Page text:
ASSESSING THE VARIABILITY OF INTERNAL BRAIN STRUCTURES USING PCA ON SAMPLED SURFACE

POINTS

173

18 normal subjects, and for which a segmentation of

the main anatomical structures is available.

From these segmented images, we select one

structure of interest that will be subject to variabil-

ity analysis. For illustration purposes, we consider

the left lateral ventricle as a typical example (see Fig-

ure 1).

Figure 1: Left lateral ventricles from three different subjects

of the IBSR database, illustrating the variability of the shape

of this structure.

The ﬁrst step in our approach consists in con-

structing the set of elements on which PCA will be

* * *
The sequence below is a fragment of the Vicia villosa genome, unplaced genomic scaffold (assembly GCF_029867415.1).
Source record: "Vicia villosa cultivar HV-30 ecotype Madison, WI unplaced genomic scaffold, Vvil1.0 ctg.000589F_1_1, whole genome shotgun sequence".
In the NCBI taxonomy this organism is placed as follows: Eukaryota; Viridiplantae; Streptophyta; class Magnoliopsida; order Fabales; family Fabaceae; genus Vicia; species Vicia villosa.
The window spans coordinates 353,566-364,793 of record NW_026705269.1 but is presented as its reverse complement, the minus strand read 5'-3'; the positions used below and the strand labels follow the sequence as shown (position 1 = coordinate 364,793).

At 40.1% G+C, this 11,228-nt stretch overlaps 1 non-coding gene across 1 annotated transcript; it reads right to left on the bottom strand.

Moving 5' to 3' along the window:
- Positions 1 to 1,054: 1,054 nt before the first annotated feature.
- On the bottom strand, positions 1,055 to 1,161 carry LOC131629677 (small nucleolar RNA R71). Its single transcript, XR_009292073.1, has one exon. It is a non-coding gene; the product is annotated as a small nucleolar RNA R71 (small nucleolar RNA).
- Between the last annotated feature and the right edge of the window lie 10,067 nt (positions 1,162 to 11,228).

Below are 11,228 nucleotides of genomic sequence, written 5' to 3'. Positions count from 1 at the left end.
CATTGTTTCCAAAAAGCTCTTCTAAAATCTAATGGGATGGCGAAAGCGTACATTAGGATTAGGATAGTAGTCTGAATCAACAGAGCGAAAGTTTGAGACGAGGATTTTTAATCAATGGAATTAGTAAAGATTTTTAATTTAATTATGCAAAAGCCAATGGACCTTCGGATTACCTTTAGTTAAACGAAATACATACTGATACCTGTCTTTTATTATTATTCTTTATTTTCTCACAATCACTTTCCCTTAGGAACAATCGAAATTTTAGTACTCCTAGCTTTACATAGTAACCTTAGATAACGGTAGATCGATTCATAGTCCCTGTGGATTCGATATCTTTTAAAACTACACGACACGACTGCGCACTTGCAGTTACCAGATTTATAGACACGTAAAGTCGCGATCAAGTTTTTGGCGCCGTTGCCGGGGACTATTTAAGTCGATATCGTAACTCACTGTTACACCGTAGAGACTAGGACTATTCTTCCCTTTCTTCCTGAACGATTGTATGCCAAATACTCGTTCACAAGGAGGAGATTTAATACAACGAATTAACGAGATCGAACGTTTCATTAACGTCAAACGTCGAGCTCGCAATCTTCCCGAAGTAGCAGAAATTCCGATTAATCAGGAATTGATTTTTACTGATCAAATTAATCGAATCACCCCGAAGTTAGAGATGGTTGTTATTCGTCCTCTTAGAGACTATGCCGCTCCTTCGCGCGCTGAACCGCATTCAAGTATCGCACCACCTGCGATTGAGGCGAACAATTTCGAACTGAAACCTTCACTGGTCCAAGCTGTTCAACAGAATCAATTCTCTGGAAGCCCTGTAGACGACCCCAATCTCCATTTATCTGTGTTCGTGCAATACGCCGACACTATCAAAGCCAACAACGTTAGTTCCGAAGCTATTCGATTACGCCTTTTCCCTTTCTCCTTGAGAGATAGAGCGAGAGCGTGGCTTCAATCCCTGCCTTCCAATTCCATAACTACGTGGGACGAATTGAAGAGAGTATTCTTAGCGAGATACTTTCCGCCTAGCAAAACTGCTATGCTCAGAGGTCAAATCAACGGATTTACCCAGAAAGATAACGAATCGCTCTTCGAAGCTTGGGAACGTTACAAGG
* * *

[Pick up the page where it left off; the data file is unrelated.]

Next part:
applied. These elements are points of the object un-

der study (i.e. one particular anatomical structure),

observed on several subjects. They should be a good

representation of the shape of the object. In this sec-

tion, we describe the chosen representations.

Usually, a representation is chosen according to

one or several criteria, such as expressiveness of the

representation (information it provides, precision of

the description), possibility of reconstructing the ob-

ject, and complexity of the representation (costs it in-

duces on storage space and computation time).

For our application, we need a representation of

3D objects that has a reasonable size, while preserv-

ing the information quality. This issue is particularly

important in medical imaging. The MRI images used

in this work have a spatial resolution of about 1mm

3

and contain about 8.10

6

points. Even if a particular

anatomical structure only occupies a restricted part of

this volume, the amount of data to be processed in-

creases rapidly. This is ampliﬁed here by the fact that